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Canada Stun USA to Win 34-21 in Newfoundland

Written by Joe Harvey | Photos by Jeff Parsons


For the first time since 2013, Canada have ended as the victors against the USA.

The first of two-legs that will be influential in the hunt for Rugby World Cup qualification, tries from Lucas Rumball, Corey Thomas, Ben LeSage and Brock Webster mean that Kingsley Jones’ side will have a 13-point lead heading into the second game in Denver, Colorado.

Early in the game it felt as though it may have been the same old story of the past eight years when Canada conceded a penalty try as a results of the USA’s maul, with Rugby ATL’s Matt Heaton shown a yellow card for bringing the set-piece down.

Without much hesitation at all, Canada leveled the scores with a powerful burst from Thomas, the Giltinis forward’s score letting his fly-half, Peter Nelson, get off the mark with the conversion. Will Magie’s high challenge meant that Nelson could give Canada the lead not long after, the 28-year-old making no mistakes from the kicking tee.

In the period that followed, Canada were reduced a man again. This time it was Conor Keys sent to the sidelines, the ATL lock making a dangerous tackle on LA’s Luke Carty.

At the close of the first half, there would have been mixed feelings in the USA camp. Going back to the maul, the set-piece that had yielded their first points, Jamason Fanana-Schultz was able to dot down, however injury to the talismanic No.8, Cam Dolan, meant that the visitors lost out on plenty of experience in their forward pack.

He was replaced by his NOLA Gold teammate, Andrew Guerra, who played the rest of the fixture.

Following the 15-minute break, Canada registered two powerful tries. Both came from Toronto Arrows players, with Rumball and LeSage dotting down to give their team the lead.

A penalty from Nelson and a try for debutant Webster finished the Canadians’ scoring for the day. USA’s final points of the day came from a new face in MLR. Picked third overall just two weeks ago, Tavite Lopeti went over the whitewash on debut, showing both Seattle Seawolves’ fans and rugby fans what he has to offer.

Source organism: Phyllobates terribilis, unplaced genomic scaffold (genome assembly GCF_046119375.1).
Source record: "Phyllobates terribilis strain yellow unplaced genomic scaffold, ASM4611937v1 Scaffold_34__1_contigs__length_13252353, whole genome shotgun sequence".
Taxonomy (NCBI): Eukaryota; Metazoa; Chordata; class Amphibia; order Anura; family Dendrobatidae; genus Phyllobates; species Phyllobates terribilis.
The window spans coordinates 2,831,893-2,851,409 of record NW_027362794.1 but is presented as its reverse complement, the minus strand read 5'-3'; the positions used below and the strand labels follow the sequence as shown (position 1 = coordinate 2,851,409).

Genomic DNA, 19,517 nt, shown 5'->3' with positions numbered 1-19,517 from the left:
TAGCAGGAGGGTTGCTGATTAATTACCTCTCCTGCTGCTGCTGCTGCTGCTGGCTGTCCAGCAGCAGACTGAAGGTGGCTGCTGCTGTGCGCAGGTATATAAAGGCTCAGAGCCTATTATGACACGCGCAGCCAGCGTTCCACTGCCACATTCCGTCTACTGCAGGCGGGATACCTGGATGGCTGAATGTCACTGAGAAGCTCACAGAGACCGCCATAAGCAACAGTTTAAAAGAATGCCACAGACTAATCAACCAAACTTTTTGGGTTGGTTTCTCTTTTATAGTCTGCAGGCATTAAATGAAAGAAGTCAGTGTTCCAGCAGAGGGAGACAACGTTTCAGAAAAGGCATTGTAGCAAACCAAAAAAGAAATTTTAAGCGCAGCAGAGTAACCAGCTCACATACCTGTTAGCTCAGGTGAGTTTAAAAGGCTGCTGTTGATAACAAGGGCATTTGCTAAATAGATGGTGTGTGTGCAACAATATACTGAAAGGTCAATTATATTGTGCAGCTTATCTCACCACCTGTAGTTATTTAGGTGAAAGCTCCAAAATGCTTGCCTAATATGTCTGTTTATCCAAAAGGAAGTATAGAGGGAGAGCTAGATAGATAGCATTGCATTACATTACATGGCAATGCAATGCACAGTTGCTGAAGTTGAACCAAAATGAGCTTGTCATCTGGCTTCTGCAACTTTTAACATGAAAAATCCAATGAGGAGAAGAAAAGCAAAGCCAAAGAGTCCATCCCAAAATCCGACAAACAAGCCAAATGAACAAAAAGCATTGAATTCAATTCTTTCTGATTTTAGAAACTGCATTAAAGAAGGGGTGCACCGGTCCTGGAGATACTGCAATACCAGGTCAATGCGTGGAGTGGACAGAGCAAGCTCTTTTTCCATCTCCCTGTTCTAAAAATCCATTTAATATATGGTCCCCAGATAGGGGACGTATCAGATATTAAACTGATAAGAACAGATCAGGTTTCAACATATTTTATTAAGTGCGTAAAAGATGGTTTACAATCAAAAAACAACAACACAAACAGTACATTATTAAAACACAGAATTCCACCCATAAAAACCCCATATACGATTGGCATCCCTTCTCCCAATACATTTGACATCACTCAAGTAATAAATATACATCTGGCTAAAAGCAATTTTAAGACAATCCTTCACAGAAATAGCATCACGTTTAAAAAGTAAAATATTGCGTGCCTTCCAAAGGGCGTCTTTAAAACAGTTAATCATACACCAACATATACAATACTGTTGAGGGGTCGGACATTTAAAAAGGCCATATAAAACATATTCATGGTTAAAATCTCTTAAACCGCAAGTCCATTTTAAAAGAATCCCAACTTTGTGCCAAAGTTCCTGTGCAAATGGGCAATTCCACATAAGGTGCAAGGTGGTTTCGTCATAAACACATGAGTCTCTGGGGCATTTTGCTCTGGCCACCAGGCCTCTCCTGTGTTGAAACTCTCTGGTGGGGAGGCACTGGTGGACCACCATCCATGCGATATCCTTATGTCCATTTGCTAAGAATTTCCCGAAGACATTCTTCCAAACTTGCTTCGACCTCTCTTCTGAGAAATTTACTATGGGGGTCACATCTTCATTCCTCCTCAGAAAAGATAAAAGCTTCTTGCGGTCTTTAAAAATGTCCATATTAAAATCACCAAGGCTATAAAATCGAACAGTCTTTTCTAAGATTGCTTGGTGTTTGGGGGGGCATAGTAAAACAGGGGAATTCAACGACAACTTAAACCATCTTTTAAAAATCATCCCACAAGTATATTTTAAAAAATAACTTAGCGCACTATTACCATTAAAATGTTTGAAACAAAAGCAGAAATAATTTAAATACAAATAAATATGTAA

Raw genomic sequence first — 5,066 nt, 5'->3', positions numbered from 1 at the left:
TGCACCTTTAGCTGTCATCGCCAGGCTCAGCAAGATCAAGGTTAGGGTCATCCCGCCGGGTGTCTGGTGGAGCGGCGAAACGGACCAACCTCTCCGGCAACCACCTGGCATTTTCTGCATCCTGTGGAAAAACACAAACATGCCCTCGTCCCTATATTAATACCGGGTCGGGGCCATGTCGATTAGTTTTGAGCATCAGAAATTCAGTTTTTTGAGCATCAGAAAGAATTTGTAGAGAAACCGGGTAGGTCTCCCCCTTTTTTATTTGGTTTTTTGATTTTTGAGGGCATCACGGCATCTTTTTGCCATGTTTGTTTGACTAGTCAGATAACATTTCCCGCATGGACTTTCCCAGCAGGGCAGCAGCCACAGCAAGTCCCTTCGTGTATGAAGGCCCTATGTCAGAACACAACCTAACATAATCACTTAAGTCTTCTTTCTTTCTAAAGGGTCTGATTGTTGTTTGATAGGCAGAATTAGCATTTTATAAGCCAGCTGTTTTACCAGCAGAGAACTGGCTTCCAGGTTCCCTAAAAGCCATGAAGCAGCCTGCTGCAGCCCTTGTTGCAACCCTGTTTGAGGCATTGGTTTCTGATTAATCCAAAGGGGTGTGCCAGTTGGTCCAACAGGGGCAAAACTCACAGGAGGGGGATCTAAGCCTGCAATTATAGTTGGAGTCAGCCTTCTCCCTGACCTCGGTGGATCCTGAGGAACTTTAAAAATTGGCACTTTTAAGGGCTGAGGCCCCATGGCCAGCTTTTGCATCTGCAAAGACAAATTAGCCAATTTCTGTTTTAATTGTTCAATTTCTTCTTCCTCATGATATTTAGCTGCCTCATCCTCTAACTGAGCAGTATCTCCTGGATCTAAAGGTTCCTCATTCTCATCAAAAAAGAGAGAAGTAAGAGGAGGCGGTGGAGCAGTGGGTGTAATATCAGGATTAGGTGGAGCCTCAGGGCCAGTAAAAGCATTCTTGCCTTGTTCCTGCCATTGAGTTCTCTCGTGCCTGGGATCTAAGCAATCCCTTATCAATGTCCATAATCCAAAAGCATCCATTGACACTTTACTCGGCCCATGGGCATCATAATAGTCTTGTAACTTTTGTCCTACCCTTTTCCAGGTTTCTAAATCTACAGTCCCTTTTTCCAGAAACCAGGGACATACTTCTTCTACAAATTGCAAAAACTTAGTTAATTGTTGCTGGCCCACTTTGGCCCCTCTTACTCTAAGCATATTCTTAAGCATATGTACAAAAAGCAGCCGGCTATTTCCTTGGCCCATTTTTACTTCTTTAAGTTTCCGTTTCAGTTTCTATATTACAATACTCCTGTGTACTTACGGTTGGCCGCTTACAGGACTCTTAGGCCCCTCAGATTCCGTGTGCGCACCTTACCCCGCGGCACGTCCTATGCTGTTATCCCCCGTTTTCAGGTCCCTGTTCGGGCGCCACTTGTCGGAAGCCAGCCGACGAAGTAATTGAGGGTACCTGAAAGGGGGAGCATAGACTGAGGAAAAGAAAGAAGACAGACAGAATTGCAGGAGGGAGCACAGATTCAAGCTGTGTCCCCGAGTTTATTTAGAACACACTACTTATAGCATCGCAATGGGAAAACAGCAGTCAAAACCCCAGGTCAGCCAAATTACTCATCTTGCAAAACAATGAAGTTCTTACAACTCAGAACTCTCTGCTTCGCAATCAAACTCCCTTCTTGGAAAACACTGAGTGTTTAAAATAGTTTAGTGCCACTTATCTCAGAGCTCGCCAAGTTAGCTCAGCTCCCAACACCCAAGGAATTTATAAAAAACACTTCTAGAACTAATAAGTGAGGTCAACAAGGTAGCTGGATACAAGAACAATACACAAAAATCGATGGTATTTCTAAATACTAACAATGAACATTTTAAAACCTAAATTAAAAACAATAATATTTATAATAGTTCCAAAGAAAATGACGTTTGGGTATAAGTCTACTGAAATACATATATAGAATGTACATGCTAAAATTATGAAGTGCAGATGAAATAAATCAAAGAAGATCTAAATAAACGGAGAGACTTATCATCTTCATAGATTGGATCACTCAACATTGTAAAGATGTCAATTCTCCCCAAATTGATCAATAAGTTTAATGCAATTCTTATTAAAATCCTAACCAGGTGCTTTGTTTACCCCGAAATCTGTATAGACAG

“Pretty much at a loss for words,” Eagles head coach, Gary Gold, said. “Completely and totally unacceptable performance. Very disappointing considering we had a very good start.

“We were dominant, at the set piece against these guys and ultimately we were the masters of our own destiny. This was 100% our own doing.

“We had an opportunity to close a team like Canada out with a strong set piece. Our scrum went well in the beginning, our maul went well in the beginning and we didn’t capitalize on it.”

Canada will be extremely pleased with their result, having broken a duck of eight years against their bitterest of rivals. Should they stick to the same model of a high intensity and dominant game plan then a place in the next round of qualification will surely be theirs.

“We’ll celebrate the win because it’s important but we need some humility looking forward to next week,” Canada’s head coach, Kingsley Jones, said. “We’ve got a 13-point lead at the moment and we’ve got 80 minutes to play.  We know it’ll be a different challenge next week, a big challenge but as they say, we need to make sure we enjoy the win.”

Whoever wins the second leg will come face to face with Uruguay in the Americas 1 decider. Another two-legged affair, a victory over the South Americans will mean qualification for the big dance in two years’ time.

As for the loser of next weeks game, they will play Chile in the Americas 2 repechage. Played in the same format, the only difference that the winner will play in an Americas 2 qualifier, with a win in those games resulting in qualification for the World Cup, whilst a loss will mean going to a Final Qualification Tournament, just as Canada did ahead of Japan.

With 13 points between the two teams heading into next weekend’s game at Infinity Park, Gary Gold and his staff will be hoping that a home crowd and familiar surroundings will inspire his team to turn around their disappointment of Saturday afternoon.


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